``````anim.save('media/covid19.mp4')
``````

Using bar_chart_race

I created the bar_chart_race python package to automate this process. It creates bar chart races from wide pandas DataFrames. Install with pip install bar_chart_race.

``````import bar\_chart\_race as bcr
html = bcr.bar\_chart\_race(df, figsize=(4, 2.5), title='COVID-19 Deaths by Country')
HTML(html)
``````

Using the asfreq

If you are familiar with pandas, you might know that the asfreq method can be used to insert new rows. Let's reselect the last three days of March again to show how it works.

``````df2 = df.loc['2020-03-29':'2020-03-31']
df2
``````

Inserting new rows is actually easier with asfreq. We just need to supply it a date offset that is a multiple of 24 hours. Here, we insert a new row every 6 hours.

``````df2.asfreq('6h')
``````

Inserting a specific number of rows is a little trickier, but possible by creating a date range first, which allows you to specify the total number of periods, which you must calculate.

``````num\_periods = (len(df2) - 1) \* 5 + 1
dr = pd.date\_range(start='2020-03-29', end='2020-03-31',
periods=num\_periods)
dr

DatetimeIndex(['2020-03-29 00:00:00', '2020-03-29 04:48:00',
'2020-03-29 09:36:00', '2020-03-29 14:24:00',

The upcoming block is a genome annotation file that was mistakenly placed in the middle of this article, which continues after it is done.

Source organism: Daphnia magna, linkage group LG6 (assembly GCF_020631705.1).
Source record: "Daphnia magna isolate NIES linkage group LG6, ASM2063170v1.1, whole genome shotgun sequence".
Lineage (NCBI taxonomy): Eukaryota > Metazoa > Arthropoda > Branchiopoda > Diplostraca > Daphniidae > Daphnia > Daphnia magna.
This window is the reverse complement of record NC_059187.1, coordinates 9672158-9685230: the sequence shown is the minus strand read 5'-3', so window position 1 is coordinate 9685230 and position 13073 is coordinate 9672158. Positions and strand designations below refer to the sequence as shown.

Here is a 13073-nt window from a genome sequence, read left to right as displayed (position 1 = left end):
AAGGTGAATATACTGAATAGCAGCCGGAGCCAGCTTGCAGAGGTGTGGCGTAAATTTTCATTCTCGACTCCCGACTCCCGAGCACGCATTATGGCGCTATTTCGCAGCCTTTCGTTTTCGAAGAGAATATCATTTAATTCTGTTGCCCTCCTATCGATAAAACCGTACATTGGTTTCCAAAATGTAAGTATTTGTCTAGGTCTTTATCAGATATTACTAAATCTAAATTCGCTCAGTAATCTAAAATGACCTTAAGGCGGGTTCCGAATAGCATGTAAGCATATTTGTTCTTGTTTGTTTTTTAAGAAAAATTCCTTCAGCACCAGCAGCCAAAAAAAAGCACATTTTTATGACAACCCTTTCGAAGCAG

'2020-03-29 19:12:00', '2020-03-30 00:00:00',
'2020-03-30 04:48:00', '2020-03-30 09:36:00',
'2020-03-30 14:24:00', '2020-03-30 19:12:00',
'2020-03-31 00:00:00'],
dtype='datetime64[ns]', freq=None)
``````

Then pass this date range to reindex to achieve the same result.

``````df2.reindex(dr)
``````

We can use this procedure on all of our data.

``````num\_periods = (len(df) - 1) \* 5 + 1
dr = pd.date\_range(start=df.index[0], end=df.index[-1], periods=num\_periods)
df\_expanded = df.reindex(dr)
df\_rank\_expanded = df\_expanded.rank(axis=1).interpolate()
df\_expanded = df\_expanded.interpolate()
df\_expanded.iloc[160:166]
``````

``````df\_rank\_expanded.iloc[160:166]
``````

One line?

It’s possible to do all of the analysis in a single ugly line of code.

``````df\_one = df.reset\_index() \
.reindex([i / 5 for i in range(len(df) \* 5 - 4)]) \
.reset\_index(drop=True) \
.pipe(lambda x: pd.concat(
[x, x.iloc[:, 1:].rank(axis=1)],
axis=1, keys=['values', 'ranks'])) \
.interpolate() \
.fillna(method='ffill') \
.set\_index(('values', 'date')) \
.rename\_axis(index='date')